How COVID-19 is causing the gardening industry to pivot – Ad Age – 5/27/2020
Consumers are more than ever interested in gardening, but what they are buying and how they are buying it has changed, causing industry players to rethink their own growth plans. The spring of 2020 is expected to stand as a high point for businesses that are able to meet the rising interest in at-home gardening. The timing of the country shutting down was fortuitous, coming as the days were getting longer, and the weather was signaling it was time to do some planting.

His mom died the day before he closed 23 restaurants. Now he’s on a mission to save the industry he loves. – USA Today – 5/26/2020
A founding member of the Independent Restaurant Coalition, a new advocacy group fighting for a voice in the federal government, he changed his elevator pitches from opening restaurants to aiding recovery. Even while surrounded by friends, family and supporters, Boehm couldn’t reach for the two umbrellas he’d always used against the storm of life: His mother, with her advice and calming nature, and his restaurants, where he’d find the comfort of his second family and their lovable chaos. In the span of two days, both were gone and he was soaked through.

The dos and don’ts of seeing friends in person, according to doctors and nurses – Well+Good – 5/26/2020
Marcus Plescia, MD, MPH, chief medical officer of the Association of State and Territorial Health Officials, says it’s okay to see people in person, but you have to follow more than a few rules if you do. “I know people are frustrated, and I know it’s getting a little old having these really extreme precautions that we’re taking, but people need to realize that we’re still pretty early in this pandemic,” says Dr. Plescia.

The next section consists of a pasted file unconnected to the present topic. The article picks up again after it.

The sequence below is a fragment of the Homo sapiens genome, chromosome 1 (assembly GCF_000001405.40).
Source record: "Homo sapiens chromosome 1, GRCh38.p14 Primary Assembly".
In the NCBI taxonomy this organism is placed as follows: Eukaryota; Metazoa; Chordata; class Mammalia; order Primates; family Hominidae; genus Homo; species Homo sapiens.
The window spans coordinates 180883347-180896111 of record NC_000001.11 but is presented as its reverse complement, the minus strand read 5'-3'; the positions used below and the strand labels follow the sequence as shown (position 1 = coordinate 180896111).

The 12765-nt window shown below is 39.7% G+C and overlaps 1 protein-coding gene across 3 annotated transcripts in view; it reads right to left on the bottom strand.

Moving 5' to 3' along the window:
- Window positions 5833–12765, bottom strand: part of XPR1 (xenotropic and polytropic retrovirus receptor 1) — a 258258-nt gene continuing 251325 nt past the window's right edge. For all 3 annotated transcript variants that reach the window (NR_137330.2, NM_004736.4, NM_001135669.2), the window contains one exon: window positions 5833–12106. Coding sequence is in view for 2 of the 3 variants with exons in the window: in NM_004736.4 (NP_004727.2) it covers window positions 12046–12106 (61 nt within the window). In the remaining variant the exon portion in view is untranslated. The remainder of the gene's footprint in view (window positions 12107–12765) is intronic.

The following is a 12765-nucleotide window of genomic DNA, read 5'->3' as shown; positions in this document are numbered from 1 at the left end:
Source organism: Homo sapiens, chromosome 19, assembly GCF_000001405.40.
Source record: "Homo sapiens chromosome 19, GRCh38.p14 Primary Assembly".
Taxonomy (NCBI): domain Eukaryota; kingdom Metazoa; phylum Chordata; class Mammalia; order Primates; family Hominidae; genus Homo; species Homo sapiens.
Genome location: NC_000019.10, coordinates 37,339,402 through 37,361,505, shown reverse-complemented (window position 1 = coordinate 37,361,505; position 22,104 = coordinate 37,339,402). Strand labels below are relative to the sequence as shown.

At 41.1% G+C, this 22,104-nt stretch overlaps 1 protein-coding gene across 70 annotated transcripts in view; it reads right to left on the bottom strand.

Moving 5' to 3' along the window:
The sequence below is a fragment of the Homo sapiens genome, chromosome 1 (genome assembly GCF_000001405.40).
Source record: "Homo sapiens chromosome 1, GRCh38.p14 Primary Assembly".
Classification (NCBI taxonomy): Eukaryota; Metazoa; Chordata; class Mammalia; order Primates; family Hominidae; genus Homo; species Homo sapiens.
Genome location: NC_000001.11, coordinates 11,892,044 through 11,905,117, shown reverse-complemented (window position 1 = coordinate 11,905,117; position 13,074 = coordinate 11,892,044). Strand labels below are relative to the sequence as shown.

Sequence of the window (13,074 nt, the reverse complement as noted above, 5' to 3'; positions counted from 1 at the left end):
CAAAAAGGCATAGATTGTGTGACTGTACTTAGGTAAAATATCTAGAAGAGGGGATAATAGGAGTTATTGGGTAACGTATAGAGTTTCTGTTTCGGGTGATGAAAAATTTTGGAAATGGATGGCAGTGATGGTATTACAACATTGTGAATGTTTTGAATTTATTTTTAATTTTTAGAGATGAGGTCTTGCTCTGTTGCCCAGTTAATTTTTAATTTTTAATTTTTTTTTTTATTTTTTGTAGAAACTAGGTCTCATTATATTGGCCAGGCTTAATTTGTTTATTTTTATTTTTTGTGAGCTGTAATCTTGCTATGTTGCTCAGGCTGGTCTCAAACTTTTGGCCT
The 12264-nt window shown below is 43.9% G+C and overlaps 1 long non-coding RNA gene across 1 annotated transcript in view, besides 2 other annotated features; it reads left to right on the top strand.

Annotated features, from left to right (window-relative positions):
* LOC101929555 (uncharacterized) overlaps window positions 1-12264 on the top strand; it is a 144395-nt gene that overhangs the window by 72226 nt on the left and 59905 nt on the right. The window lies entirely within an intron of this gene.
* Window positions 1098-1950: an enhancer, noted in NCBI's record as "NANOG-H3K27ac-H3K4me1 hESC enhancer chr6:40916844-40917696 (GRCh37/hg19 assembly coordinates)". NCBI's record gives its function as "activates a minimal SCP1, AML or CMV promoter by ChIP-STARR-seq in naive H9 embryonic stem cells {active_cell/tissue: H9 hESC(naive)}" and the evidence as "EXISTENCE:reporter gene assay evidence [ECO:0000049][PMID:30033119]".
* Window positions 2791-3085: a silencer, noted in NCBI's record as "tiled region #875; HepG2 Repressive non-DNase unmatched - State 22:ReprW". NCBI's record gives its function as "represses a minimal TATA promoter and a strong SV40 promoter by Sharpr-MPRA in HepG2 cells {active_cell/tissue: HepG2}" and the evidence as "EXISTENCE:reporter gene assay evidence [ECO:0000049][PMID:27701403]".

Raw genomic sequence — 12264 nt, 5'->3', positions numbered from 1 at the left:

To view each social media post, click on the date link within the post. 

Bristol24/7 @bristol247 27 May “Taking photos has been the most significant and helpful pastime throughout lockdown”

North Norfolk News @nthnorfolknews 27 May A pair of artist friends have completed their second book featuring 40 original paintings, drawings and collages, two months after being forced to put the project on hold by lockdown.

Emilie Wapnick @emiliewapnick 27 May “We mute our microphones and get to it. Some of us are focusing on work projects, some are studying, some are making art, some are writing, some are pursuing a BIG SCARY DREAM PROJECT we normally put off… Anything goes at the Focus Party!”

Cornell University @Cornell 27 May Poets, artists, designers and composers at Cornell have found inspiration in the coronavirus era with creative work responding to the challenges of living during a pandemic.

The Associated Press @AP 27 May .@AP reporters around the world asked kids to use art to show us what the future might hold after coronavirus lockdowns. They sketched, painted, sang, danced, and built with LEGOs. This is life under lockdown, through children’s eyes.